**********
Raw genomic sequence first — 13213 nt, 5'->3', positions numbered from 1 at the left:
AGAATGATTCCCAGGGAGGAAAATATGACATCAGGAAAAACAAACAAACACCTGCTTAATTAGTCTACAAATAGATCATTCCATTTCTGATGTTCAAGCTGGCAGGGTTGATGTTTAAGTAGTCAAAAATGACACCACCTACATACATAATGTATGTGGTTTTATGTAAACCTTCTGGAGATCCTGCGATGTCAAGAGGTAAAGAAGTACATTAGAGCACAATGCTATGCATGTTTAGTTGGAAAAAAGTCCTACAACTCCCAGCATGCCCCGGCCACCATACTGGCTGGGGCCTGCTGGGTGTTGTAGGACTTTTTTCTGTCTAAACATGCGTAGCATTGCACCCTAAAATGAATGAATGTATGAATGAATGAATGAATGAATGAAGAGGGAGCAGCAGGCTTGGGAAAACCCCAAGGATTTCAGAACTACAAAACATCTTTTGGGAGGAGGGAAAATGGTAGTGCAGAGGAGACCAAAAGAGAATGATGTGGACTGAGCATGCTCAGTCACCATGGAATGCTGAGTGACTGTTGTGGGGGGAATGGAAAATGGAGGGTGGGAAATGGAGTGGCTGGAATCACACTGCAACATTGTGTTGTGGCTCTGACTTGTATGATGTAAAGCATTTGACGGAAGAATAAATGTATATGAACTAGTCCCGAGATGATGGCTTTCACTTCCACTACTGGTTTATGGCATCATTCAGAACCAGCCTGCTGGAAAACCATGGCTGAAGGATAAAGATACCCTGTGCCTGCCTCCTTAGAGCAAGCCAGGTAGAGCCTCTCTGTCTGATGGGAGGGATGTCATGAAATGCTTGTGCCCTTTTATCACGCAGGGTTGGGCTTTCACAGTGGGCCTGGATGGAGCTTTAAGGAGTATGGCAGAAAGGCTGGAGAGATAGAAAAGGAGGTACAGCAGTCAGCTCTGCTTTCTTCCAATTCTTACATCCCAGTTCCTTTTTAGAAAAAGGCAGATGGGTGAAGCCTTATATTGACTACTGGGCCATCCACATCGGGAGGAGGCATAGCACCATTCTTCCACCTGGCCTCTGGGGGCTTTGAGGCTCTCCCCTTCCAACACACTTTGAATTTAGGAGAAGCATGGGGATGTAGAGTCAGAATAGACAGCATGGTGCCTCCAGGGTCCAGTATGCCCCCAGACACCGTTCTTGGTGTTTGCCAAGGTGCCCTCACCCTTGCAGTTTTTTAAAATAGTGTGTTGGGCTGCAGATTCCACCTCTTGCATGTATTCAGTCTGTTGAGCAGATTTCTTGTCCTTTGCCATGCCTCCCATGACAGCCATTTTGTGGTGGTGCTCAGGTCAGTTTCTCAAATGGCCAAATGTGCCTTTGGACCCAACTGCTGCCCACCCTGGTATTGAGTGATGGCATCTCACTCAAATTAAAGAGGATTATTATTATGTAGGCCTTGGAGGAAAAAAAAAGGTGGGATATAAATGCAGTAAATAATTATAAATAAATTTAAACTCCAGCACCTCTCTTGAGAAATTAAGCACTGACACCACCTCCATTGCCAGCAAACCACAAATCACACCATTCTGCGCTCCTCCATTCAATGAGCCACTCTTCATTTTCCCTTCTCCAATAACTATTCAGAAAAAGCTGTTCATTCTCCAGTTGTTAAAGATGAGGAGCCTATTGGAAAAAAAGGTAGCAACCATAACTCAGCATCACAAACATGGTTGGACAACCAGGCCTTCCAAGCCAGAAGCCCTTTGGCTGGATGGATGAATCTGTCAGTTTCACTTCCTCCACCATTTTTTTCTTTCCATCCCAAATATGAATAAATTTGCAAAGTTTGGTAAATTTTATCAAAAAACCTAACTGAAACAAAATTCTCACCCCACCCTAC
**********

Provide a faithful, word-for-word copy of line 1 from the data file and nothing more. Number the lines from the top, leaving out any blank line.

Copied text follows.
Raw genomic sequence first — 13213 nt, 5'->3', positions numbered from 1 at the left: